Benny Isaac Jacobs-Schwartz owns and operates a bird guiding business and lifestyle brand called BIRDS by BIJS (pronounced Bee-jus). Working seasonally as a naturalist guide, expedition trip leader, and international bird guide, Benny works in a variety of locations, most recently bringing him to such exotic places like coastal Alaska, Trinidad and Tobago, and the Ecuadorian cloud forest.

Seasonally Benny or BIJS, is based in Los Angeles, where he leads public and private birding adventures to urban hotspots. He is also a passionate photographer, specializing in birds. He uses his impressive collection of content to leverage his prolific social media presence. Benny hopes his love of the natural world will inspire others to conserve the open spaces around them and look up more often from their phones!

He also serves full-time as the Program Director for an Outdoor Education non-profit called Biocitizen Los Angeles. They offer natural history education, hikes, backpacking and various outdoor camps for kids across Los Angeles.

To receive the Zoom link for the meeting, please register here.


General Meeting Speaker Schedule

Following is the schedule for future speakers. This schedule is subject to change due to cancelations.

December Field Trip Reports

8 December 2021 ⏤ Merced National Wildlife Refuge

On December 8th, 16 wildlife enthusiasts participated in Fresno Audubon’s
trip to Merced National Wildlife Refuge. Although some clouds were seen,
overall the weather was quite good. Large numbers of geese were scattered
along the auto tour route, as well as assorted ducks, shore and wading
birds. The female vermilion flycatcher put in an appearance. Two great
horned owls were spotted, as well as numerous red tail hawks, a couple of
red shouldered hawks, kestrels and some distant northern harriers.

The group gathered at the second observation deck and experienced the
sandhill crane fly-in just after sundown. Most of the cranes approached from
the west, but a number flew in close by the observation deck, giving
observers a feast for both the eye and ear.

Birds seen:

Snow goose

Ross’s goose

Greater white-fronted goose

Cinnamon teal

Northern shoveler


American widgeon


Northern pintail

Green-winged teal


Pied-billed grebe

Great blue heron

Great egret

Snowy egret

White-faced ibis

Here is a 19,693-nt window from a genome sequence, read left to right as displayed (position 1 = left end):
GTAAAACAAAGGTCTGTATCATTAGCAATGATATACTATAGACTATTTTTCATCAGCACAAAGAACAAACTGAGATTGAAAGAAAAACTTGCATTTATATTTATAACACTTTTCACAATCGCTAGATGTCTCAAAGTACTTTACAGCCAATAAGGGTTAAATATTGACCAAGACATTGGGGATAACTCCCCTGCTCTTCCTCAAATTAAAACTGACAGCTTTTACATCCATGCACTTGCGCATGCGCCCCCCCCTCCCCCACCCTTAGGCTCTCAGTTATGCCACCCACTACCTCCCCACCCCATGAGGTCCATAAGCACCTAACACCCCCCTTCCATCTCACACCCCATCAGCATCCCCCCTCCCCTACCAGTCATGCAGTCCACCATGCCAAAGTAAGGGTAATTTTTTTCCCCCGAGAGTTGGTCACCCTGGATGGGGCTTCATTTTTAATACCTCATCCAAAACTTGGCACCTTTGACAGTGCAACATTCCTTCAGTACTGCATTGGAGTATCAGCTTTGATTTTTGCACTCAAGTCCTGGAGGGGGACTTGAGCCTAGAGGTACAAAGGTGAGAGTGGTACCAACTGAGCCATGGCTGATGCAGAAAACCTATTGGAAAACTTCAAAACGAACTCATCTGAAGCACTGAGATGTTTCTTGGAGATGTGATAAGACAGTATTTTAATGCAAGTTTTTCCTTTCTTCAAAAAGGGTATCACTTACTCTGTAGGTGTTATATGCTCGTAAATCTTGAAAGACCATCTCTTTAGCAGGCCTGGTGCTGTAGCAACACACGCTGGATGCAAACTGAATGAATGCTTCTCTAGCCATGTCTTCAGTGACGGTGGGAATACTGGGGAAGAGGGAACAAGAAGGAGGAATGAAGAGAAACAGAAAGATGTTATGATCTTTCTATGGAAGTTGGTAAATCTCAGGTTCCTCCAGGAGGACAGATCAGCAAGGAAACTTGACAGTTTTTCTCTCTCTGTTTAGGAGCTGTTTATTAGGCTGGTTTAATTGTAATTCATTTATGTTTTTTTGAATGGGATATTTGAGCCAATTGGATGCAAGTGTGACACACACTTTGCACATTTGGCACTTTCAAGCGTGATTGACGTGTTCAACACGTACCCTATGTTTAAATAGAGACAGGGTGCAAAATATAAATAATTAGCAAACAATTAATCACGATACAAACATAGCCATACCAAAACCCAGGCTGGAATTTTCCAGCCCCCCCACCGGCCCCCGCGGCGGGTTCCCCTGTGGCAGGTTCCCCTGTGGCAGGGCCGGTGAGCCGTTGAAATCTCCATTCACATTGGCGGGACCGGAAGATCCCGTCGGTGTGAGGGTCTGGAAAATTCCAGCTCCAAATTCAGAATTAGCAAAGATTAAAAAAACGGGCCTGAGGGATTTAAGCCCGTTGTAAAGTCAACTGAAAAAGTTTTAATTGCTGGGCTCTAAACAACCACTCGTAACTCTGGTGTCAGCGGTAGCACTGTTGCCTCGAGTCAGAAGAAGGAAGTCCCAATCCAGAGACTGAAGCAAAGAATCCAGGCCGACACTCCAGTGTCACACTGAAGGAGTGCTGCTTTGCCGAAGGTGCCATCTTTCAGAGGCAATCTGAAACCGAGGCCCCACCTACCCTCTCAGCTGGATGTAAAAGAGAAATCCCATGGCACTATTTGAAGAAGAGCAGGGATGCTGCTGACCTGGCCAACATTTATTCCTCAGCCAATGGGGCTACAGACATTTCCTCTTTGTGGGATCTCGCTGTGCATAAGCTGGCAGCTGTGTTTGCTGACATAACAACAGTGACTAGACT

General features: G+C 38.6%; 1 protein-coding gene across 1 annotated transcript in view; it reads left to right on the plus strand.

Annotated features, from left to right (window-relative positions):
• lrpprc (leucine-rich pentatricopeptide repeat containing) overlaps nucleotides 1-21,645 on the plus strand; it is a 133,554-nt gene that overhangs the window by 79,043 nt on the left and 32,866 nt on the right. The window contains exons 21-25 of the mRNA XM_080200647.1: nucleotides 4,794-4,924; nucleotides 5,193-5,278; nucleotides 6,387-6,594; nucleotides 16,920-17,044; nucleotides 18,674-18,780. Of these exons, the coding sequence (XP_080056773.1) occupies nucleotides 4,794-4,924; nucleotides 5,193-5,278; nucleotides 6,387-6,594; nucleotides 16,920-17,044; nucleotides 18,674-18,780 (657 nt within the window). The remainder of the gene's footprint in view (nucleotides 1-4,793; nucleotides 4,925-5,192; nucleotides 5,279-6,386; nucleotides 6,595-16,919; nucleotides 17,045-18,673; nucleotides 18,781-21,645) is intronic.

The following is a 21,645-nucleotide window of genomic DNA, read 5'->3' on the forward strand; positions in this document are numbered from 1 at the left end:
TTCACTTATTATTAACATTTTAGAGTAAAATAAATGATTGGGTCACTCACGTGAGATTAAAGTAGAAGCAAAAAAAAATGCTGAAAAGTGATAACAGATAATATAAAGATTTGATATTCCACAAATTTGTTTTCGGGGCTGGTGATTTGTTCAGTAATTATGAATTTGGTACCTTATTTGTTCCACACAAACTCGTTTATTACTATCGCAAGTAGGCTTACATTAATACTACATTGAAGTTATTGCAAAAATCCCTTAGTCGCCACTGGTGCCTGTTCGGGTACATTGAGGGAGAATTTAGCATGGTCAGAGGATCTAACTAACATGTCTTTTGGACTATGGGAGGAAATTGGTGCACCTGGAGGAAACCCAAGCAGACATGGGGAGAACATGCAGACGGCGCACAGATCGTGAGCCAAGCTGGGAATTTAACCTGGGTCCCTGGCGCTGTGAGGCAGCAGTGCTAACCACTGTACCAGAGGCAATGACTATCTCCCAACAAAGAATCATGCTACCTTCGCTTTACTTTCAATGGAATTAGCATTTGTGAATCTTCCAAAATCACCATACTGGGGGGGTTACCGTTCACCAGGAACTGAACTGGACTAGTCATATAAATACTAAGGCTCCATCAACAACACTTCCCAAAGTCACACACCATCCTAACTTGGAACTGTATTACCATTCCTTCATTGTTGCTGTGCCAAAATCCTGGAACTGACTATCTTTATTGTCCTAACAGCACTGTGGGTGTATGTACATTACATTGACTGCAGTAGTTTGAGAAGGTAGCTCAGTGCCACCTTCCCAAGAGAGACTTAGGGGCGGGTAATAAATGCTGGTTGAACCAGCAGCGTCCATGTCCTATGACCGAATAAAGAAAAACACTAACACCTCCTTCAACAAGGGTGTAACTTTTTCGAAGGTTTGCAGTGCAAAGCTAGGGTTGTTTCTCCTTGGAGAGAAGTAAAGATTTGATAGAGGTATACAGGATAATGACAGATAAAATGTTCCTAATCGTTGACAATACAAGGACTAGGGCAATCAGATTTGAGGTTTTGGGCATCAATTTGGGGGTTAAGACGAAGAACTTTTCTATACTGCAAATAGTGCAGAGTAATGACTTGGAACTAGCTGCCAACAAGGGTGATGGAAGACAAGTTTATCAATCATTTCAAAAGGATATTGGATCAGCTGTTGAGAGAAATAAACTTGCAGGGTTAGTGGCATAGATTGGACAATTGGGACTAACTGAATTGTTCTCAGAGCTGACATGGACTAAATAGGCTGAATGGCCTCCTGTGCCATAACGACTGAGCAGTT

Northern harrier

Red-shouldered hawk

Red-tailed hawk


American coot

Sandhill crane (lesser)

Blacked-necked stilt


Long-billed curlew

Least sandpiper

Long-billed dowitcher

Wilson’s snipe

Greater yellowlegs

Gull spp.

Mourning dove

European starling

Great horned owl

American kestrel

Black phoebe

Say’s phoebe

Vermilion flycatcher

Loggerhead shrike

California scrub-jay

Marsh wren (heard)

Northern mockingbird

American pipit

Yellow-rumped warbler

Lark sparrow

White-crowned sparrow

Western meadowlark

Red-winged blackbird

Brewer’s blackbird

House finch

18 December 2021 ⏤Roeding Park

On Saturday, December 18, approximately 22 birders took part in Fresno Audubon’s birding excursion at Roeding Park. The weather was cool and cloudy, but the birds were still quite active. Highlights of the outing included Hooded Mergansers, a Great Horned Owl roosting in a eucalyptus, a highly vocal Red-shouldered Hawk, Brown Creepers, a lone White-breasted Nuthatch, foraging flocks of Bushtits, and a handful of Chipping Sparrows feeding among mixed flocks of Dark-eyed Juncos and White-crowned Sparrows.  A total of 44 species were observed. Many thanks to those who joined! The species list is below.

Birds seen:

Domestic goose species
Canada Goose
Muscovy Duck (Domestic type)
Wood Duck
Ring-necked Duck
Hooded Merganser
Ruddy Duck
Pied-billed Grebe
Rock Pigeon
Mourning Dove
Anna’s Hummingbird
American Coot
Spotted Sandpiper
California Gull
Double-crested Cormorant
American White Pelican
Great Egret
Turkey Vulture
Cooper’s Hawk
Red-shouldered Hawk
Red-tailed Hawk
Great Horned Owl
Acorn Woodpecker
Nuttall’s Woodpecker
Northern Flicker
Black Phoebe
California Scrub-Jay
American Crow
Ruby-crowned Kinglet
White-breasted Nuthatch
Brown Creeper
European Starling
Northern Mockingbird
American Robin
House Sparrow
House Finch
Chipping Sparrow
Dark-eyed Junco
White-crowned Sparrow
Orange-crowned Warbler
Yellow-rumped Warbler

January Field Trips

Due to the surge in Covid-19 cases due to the omicron variant, we have canceled January field trips. A list of places to bird near Fresno/Madera can be found here: https://fresnoaudubon.org/birding-maps


Fresno-Madera Birds
by Jeff Davis
Including reports for the period of
November 16, 2021 to December 15, 2021

An Adult male Eurasian Wigeon at Parlier WTP November 30 (ph. CR), December 15 (ph. CR, LL), and December 16 (CH, JA) was a great find as this species is less than annual in our area; coincidentally, one was reported from the same location in February 2020.

Eurasian Widgeon by Gary Woods

A Solitary Sandpiper at the Cottonwood Park ponding basin in Clovis November 23 (AR) represented our first urban occurrence of this rare shorebird.

Solitary Sandpiper by Gary Woods